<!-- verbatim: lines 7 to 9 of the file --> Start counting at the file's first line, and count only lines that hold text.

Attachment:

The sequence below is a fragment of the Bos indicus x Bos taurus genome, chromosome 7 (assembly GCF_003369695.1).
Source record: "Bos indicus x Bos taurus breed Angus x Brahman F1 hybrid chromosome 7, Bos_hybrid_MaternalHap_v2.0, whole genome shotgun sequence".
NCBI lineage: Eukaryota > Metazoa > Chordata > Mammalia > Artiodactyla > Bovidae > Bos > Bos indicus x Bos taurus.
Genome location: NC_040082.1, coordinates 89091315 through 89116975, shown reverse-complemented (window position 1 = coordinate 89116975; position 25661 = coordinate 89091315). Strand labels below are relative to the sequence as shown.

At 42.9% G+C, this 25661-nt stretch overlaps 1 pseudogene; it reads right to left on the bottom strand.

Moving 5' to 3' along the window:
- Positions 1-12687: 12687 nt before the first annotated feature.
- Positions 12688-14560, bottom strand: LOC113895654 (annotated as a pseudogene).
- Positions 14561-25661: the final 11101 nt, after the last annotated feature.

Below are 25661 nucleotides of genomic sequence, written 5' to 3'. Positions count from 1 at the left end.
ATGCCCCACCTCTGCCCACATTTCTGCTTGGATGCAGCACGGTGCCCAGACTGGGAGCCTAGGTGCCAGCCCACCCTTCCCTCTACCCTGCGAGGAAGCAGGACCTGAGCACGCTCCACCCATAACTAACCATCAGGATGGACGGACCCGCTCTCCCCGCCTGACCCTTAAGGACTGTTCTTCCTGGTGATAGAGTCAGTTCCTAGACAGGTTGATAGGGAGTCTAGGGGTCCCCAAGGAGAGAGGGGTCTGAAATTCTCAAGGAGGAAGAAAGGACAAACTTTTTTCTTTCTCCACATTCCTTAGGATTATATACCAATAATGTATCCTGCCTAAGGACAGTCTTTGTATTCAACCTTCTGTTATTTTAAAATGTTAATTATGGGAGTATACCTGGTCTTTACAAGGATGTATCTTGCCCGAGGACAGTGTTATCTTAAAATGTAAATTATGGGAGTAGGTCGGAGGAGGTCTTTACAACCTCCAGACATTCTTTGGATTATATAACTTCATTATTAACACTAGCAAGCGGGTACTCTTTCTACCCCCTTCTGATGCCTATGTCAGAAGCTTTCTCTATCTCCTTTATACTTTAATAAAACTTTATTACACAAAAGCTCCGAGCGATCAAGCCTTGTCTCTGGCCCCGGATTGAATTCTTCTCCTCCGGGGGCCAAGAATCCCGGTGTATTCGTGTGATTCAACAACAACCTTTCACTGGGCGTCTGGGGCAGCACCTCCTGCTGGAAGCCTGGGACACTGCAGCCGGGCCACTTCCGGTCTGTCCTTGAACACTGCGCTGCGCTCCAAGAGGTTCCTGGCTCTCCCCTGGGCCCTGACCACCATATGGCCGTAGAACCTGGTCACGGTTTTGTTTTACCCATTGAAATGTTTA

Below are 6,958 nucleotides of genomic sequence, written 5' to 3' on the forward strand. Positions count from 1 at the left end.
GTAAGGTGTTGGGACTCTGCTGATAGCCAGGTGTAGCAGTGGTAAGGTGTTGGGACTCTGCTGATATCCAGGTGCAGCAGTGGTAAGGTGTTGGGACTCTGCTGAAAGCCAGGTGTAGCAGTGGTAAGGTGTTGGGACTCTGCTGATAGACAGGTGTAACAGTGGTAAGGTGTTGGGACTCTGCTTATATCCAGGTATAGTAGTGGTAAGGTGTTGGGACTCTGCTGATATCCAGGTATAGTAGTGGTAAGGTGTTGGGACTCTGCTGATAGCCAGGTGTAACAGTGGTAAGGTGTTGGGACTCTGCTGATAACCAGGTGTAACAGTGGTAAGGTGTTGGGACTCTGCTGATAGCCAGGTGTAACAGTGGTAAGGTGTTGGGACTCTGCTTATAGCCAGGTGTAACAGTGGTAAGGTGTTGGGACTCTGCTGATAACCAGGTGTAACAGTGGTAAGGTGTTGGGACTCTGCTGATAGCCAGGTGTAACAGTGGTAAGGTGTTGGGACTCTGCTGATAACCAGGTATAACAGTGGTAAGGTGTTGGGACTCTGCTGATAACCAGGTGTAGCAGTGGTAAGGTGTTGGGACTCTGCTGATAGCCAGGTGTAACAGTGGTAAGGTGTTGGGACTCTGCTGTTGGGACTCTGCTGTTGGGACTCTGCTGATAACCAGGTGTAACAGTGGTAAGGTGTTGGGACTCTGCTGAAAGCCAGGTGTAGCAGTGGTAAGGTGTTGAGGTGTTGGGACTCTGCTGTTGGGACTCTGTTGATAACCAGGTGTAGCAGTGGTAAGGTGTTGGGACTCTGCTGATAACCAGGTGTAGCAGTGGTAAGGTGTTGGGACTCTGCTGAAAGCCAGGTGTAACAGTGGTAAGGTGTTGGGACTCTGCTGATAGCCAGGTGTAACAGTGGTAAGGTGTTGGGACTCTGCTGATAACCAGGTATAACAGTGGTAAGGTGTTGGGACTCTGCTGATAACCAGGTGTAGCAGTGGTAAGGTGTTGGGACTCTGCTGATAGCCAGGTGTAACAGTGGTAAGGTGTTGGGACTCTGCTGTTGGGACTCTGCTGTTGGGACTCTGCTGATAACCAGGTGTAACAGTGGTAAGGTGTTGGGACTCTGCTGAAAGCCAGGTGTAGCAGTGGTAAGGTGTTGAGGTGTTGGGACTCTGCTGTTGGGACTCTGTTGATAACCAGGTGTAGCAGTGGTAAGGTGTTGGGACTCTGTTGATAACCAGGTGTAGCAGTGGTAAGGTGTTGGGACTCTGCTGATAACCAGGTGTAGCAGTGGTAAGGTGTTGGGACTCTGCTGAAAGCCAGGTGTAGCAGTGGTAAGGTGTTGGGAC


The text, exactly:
- Positions 1-12687: 12687 nt before the first annotated feature.
- Positions 12688-14560, bottom strand: LOC113895654 (annotated as a pseudogene).
- Positions 14561-25661: the final 11101 nt, after the last annotated feature.